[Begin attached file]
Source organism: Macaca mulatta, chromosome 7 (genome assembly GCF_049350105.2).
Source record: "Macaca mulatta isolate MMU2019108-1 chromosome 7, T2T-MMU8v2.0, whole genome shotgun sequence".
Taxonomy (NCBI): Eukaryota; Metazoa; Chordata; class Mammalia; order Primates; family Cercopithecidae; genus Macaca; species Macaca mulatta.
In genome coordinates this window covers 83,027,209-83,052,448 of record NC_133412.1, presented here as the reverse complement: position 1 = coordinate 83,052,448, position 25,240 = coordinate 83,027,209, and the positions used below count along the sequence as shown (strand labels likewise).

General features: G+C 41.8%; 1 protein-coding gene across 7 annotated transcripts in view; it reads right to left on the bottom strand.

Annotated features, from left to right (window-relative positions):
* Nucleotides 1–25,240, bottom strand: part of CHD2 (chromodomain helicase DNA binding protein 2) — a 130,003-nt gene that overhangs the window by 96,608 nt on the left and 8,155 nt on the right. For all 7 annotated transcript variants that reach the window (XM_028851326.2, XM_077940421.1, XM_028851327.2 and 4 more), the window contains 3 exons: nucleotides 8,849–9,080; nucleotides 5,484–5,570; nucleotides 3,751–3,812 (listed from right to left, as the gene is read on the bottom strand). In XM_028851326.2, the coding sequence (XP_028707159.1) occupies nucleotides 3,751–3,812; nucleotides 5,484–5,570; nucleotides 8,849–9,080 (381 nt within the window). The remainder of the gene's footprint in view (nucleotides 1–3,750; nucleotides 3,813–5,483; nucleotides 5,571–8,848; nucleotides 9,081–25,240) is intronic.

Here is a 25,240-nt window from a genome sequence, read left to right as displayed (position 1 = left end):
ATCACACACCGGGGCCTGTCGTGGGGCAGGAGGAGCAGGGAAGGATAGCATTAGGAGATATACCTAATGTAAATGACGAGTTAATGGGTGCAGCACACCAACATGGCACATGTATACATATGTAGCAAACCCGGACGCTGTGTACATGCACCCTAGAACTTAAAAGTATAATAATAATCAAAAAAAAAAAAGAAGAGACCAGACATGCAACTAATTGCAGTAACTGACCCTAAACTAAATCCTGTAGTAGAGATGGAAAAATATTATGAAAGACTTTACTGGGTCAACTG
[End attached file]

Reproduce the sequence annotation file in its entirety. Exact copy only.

Source organism: Macaca mulatta, chromosome 7 (genome assembly GCF_049350105.2).
Source record: "Macaca mulatta isolate MMU2019108-1 chromosome 7, T2T-MMU8v2.0, whole genome shotgun sequence".
Taxonomy (NCBI): Eukaryota; Metazoa; Chordata; class Mammalia; order Primates; family Cercopithecidae; genus Macaca; species Macaca mulatta.
In genome coordinates this window covers 83,027,209-83,052,448 of record NC_133412.1, presented here as the reverse complement: position 1 = coordinate 83,052,448, position 25,240 = coordinate 83,027,209, and the positions used below count along the sequence as shown (strand labels likewise).

General features: G+C 41.8%; 1 protein-coding gene across 7 annotated transcripts in view; it reads right to left on the bottom strand.

Annotated features, from left to right (window-relative positions):
* Nucleotides 1–25,240, bottom strand: part of CHD2 (chromodomain helicase DNA binding protein 2) — a 130,003-nt gene that overhangs the window by 96,608 nt on the left and 8,155 nt on the right. For all 7 annotated transcript variants that reach the window (XM_028851326.2, XM_077940421.1, XM_028851327.2 and 4 more), the window contains 3 exons: nucleotides 8,849–9,080; nucleotides 5,484–5,570; nucleotides 3,751–3,812 (listed from right to left, as the gene is read on the bottom strand). In XM_028851326.2, the coding sequence (XP_028707159.1) occupies nucleotides 3,751–3,812; nucleotides 5,484–5,570; nucleotides 8,849–9,080 (381 nt within the window). The remainder of the gene's footprint in view (nucleotides 1–3,750; nucleotides 3,813–5,483; nucleotides 5,571–8,848; nucleotides 9,081–25,240) is intronic.

Here is a 25,240-nt window from a genome sequence, read left to right as displayed (position 1 = left end):
ATCACACACCGGGGCCTGTCGTGGGGCAGGAGGAGCAGGGAAGGATAGCATTAGGAGATATACCTAATGTAAATGACGAGTTAATGGGTGCAGCACACCAACATGGCACATGTATACATATGTAGCAAACCCGGACGCTGTGTACATGCACCCTAGAACTTAAAAGTATAATAATAATCAAAAAAAAAAAAGAAGAGACCAGACATGCAACTAATTGCAGTAACTGACCCTAAACTAAATCCTGTAGTAGAGATGGAAAAATATTATGAAAGACTTTACTGGGTCAACTG